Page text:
The Social Cost of Carbon

Some groups have taken a stab at calculating what climate change will cost the world, or conversely, how much humanity would save by becoming more sustainable. Earlier this month, the Global Commission on the Economy and Climate tallied the number at a truly massive $26 trillion in savings by 2030.

Getting a slice of those savings requires figuring out which actors stand to lose the most as the climate changes, whether that’s countries, companies, or even individuals.

And this is where the idea of the social cost of carbon comes in. It’s a policy tool that attaches a price tag to the long-term economic damage caused by one ton of carbon dioxide, hence the cost to society. It’s related to a carbon tax (more on that below), and it serves as a way to distill the vast global consequences of climate change down to a practical metric.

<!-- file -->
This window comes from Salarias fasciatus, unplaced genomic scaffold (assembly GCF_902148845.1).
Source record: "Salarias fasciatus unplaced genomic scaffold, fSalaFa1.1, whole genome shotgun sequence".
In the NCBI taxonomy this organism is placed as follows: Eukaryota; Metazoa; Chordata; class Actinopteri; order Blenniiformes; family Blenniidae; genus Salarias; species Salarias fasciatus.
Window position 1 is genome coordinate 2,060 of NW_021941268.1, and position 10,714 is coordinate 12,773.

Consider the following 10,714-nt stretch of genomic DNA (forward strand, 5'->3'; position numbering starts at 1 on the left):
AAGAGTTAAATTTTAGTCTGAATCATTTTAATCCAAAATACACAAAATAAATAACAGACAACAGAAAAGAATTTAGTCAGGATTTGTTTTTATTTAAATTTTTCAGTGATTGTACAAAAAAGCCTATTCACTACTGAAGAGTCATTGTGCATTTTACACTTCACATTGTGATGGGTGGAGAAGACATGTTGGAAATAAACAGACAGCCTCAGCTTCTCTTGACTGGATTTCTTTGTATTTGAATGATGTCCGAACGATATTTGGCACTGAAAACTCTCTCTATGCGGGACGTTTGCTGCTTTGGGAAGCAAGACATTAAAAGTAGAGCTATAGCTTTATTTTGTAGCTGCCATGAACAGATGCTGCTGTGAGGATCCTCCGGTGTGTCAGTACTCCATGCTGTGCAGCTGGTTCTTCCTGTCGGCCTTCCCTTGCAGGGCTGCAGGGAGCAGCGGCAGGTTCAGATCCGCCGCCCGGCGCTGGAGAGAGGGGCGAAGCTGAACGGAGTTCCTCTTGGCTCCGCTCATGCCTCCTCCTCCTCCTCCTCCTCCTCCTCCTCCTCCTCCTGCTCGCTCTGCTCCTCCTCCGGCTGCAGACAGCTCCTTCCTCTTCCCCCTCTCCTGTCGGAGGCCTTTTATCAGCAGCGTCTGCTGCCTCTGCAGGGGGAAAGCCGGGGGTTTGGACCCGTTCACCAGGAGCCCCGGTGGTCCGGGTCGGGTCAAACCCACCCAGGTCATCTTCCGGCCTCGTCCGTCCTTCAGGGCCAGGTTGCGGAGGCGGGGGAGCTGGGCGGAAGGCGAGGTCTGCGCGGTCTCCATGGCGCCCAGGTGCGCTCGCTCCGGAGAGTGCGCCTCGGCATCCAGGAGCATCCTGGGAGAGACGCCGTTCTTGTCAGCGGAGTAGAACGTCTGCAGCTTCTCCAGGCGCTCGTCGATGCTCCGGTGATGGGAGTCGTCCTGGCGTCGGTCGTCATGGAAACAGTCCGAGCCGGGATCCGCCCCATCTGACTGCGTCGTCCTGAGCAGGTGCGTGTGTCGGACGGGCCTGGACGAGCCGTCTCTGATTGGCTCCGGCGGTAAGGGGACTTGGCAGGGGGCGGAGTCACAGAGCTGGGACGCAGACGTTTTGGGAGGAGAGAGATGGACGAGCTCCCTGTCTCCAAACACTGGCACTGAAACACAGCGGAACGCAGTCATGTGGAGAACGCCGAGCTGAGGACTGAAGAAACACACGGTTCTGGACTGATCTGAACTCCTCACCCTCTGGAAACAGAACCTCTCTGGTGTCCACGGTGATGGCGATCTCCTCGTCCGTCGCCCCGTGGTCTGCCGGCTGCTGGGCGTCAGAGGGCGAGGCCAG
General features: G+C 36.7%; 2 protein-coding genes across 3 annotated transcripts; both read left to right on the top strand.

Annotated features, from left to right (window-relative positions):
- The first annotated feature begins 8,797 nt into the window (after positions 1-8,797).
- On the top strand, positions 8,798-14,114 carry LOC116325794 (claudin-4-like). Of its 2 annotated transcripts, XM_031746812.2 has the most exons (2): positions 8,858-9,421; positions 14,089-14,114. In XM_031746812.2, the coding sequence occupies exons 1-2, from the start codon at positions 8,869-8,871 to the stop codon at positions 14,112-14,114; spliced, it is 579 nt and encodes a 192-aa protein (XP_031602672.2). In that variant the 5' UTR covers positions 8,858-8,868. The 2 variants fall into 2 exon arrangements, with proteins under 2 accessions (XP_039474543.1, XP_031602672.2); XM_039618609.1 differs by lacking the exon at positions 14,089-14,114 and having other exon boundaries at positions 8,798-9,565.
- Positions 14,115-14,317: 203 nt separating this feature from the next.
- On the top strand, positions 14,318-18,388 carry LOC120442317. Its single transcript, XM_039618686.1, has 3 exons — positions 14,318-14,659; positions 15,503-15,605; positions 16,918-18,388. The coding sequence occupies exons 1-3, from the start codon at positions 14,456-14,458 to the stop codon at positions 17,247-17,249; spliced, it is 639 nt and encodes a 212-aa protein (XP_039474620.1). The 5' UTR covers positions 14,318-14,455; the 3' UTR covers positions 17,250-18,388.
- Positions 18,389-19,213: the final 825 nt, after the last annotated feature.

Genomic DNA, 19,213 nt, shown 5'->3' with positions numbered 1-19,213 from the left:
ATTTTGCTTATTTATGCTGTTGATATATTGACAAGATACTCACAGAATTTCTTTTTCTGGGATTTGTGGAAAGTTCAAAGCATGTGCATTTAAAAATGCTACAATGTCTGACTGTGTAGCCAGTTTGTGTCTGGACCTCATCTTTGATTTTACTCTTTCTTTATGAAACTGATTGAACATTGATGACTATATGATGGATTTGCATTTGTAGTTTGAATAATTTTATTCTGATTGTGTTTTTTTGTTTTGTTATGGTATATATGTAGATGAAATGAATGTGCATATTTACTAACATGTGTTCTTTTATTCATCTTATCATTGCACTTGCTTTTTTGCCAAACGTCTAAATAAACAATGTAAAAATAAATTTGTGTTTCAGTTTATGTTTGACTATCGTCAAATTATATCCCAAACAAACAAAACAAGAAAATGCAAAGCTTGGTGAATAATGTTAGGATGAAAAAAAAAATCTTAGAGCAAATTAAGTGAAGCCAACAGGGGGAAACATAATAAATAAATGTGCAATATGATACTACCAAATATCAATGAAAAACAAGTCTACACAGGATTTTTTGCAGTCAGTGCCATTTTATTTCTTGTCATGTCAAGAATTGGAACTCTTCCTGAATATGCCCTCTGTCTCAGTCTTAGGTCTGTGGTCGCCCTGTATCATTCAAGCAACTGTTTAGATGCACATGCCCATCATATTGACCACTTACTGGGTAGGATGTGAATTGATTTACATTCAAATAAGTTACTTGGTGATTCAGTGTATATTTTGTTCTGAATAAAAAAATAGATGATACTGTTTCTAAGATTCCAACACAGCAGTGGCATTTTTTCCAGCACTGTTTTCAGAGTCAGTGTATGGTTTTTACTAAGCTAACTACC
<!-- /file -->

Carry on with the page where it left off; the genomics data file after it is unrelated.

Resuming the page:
Critically, it’s also the foundation of US climate policies, including the Clean Power Plan. Revising this number down has been a key part of the Trump administration’s strategy to roll back environmental rules. Under Obama, the social cost of carbon was set at $45 per ton of carbon dioxide; under Trump, it’s as little as $1.

A new study published Monday in the journal Nature Climate Change calculates the social cost of carbon down to individual countries. This adds an important bit of nuance because climate change is going to cost some countries more than others, a fact that’s lost when you try to tabulate a global average.

Source: Climate change is a global injustice. A new study shows why.